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Celebrating Black Scientists: Katherine Johnson

We're celebrating Black History Month by highlighting black scientists! Each Thursday of the month on the blog, we'll feature a new black scientist that has or is changing the world as we know it (also featured on our Facebook, Instagram, and LinkedIn). Our second highlighted black scientist is Katherine Johnson; learn about her work and accomplishments below!



Katherine Johnson was an American mathematician whose calculations of orbital mechanics as a NASA employee were critical to the success of the first and subsequent United States crewed spaceflights. During her 33-year career at NASA and its predecessor, the National Advisory Committee for Aeronautics (NACA), she earned a reputation for mastering complex manual calculations and helped pioneer the use of computers to perform the tasks. The space agency noted her "historical role as one of the first African-American women to work as a NASA scientist."


Katherine showed strong mathematical abilities from an early age. Because Greenbrier County did not offer public schooling for African-American students past the eighth grade, her family arranged for their children to attend high school in Institute, West Virginia. This school was on the campus of West Virginia State College. Katherine was enrolled when she was ten years old, and the family split their time between Institute during the school year and White Sulphur Springs in the summer. Later, she would be the first African-American woman to attend graduate school at West Virginia University in Morgantown, West Virginia.


In 1953, she began working at NASA. Her work included calculating trajectories, launch windows, and emergency return paths for Project Mercury spaceflights, including those for astronauts Alan Shepard, the first American in space, and John Glenn, the first American in orbit, and rendezvous paths for the Apollo Lunar Module and command module on flights to the Moon. Her calculations were also essential to the beginning of the Space Shuttle program, and she worked on plans for a mission to Mars. She was known as a "human computer" for her tremendous mathematical capability and ability to work with space trajectories with such little technology and recognition at the time.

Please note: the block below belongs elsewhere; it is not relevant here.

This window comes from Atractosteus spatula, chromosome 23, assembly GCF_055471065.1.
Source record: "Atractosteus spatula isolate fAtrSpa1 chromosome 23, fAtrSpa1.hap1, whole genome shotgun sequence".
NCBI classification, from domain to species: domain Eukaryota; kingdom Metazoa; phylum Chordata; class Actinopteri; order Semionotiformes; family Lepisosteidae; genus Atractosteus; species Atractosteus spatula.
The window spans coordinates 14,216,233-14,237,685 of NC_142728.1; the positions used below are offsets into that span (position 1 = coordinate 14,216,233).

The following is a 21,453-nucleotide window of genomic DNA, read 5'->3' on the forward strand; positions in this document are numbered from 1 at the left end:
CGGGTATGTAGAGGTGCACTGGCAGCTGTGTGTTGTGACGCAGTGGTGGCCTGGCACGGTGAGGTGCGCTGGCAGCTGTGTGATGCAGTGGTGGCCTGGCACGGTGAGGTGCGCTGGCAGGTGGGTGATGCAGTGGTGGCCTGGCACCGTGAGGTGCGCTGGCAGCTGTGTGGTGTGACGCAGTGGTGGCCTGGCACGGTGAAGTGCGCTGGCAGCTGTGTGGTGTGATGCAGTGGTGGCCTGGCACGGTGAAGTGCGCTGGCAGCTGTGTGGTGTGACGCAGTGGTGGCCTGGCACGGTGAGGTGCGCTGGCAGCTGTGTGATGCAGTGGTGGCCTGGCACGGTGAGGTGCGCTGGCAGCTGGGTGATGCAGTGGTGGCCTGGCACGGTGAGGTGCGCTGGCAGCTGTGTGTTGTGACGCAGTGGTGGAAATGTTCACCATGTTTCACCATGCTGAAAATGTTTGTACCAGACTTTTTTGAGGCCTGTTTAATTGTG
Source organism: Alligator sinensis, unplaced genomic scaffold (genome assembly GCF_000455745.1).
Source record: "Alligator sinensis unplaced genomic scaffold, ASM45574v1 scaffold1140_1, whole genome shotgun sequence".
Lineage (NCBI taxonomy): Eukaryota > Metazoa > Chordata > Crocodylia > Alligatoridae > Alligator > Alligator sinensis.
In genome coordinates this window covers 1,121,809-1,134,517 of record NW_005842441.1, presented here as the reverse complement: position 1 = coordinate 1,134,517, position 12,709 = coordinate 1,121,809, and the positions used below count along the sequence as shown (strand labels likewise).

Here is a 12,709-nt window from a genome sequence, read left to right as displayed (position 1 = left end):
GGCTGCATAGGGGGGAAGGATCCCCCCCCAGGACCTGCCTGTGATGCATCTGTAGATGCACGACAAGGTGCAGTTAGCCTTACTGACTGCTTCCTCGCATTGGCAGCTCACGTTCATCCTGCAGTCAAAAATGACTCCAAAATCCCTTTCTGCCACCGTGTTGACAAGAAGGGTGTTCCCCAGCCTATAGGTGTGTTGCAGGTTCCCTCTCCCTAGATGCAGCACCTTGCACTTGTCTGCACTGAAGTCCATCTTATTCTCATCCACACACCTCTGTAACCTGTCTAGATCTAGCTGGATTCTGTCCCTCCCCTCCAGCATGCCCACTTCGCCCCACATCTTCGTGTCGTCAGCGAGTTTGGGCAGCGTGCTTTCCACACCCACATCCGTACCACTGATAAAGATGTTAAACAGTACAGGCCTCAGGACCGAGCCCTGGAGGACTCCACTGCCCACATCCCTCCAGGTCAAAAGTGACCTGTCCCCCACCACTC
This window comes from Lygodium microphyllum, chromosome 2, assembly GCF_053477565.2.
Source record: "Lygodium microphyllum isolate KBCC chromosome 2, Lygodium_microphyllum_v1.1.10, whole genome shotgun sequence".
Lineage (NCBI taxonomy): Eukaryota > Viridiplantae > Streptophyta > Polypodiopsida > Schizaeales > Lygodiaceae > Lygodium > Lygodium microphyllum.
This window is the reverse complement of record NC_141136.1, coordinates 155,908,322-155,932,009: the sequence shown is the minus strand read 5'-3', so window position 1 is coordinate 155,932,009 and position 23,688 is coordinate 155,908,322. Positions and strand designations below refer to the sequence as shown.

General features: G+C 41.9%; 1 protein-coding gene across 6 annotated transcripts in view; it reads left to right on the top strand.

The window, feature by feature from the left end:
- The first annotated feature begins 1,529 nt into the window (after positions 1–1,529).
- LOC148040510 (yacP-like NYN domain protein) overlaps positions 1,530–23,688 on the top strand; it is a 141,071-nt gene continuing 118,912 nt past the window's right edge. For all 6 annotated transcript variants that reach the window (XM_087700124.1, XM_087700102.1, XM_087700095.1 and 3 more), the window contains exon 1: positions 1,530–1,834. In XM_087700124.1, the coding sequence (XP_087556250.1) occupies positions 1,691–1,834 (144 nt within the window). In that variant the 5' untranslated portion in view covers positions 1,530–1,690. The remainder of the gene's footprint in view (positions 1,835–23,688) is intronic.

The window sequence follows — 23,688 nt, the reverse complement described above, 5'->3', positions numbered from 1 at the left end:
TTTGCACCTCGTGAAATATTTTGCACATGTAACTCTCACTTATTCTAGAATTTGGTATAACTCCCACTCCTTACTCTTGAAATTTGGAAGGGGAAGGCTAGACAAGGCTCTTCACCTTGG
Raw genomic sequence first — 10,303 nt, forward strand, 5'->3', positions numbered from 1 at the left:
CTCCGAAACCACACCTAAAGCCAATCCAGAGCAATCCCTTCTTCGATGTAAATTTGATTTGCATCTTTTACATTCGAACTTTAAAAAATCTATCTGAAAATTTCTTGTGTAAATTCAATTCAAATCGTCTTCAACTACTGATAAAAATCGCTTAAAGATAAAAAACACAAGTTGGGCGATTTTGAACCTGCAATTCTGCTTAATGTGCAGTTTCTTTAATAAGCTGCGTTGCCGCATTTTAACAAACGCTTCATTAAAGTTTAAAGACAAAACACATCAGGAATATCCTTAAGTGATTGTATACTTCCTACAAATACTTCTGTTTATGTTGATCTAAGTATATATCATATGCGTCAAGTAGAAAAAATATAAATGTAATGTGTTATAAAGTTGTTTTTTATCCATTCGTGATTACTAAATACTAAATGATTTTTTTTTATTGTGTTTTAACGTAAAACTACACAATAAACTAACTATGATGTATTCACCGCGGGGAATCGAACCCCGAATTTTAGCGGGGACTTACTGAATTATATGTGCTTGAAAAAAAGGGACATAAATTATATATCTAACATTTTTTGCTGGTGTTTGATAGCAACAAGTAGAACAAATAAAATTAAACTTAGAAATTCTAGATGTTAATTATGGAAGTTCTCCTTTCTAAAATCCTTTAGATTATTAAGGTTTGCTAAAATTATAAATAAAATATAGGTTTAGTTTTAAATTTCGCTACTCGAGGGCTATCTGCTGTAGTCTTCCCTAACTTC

In 2015, President Barack Obama awarded Katherine the Presidential Medal of Freedom. In 2016, she was presented the Silver Snoopy Award by NASA astronaut Leland D. Melvin and a NASA Group Achievement Award. She was portrayed by Taraji P. Henson as a lead character in the 2016 film Hidden Figures. In 2019, Johnson was awarded the Congressional Gold Medal by the United States Congress. In 2021, she was inducted posthumously into the National Women's Hall of Fame.


Interested in learning more about Katherine Johnson? Visit https://www.nasa.gov/centers-and-facilities/langley/katherine-johnson-biography/. Come back next Thursday for a new blog and learn about more black scientists that are changing the world as we know it.

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A meaningful activity that contributes to creating many values for social equality, I honor the great contributions of scientists, especially black people.

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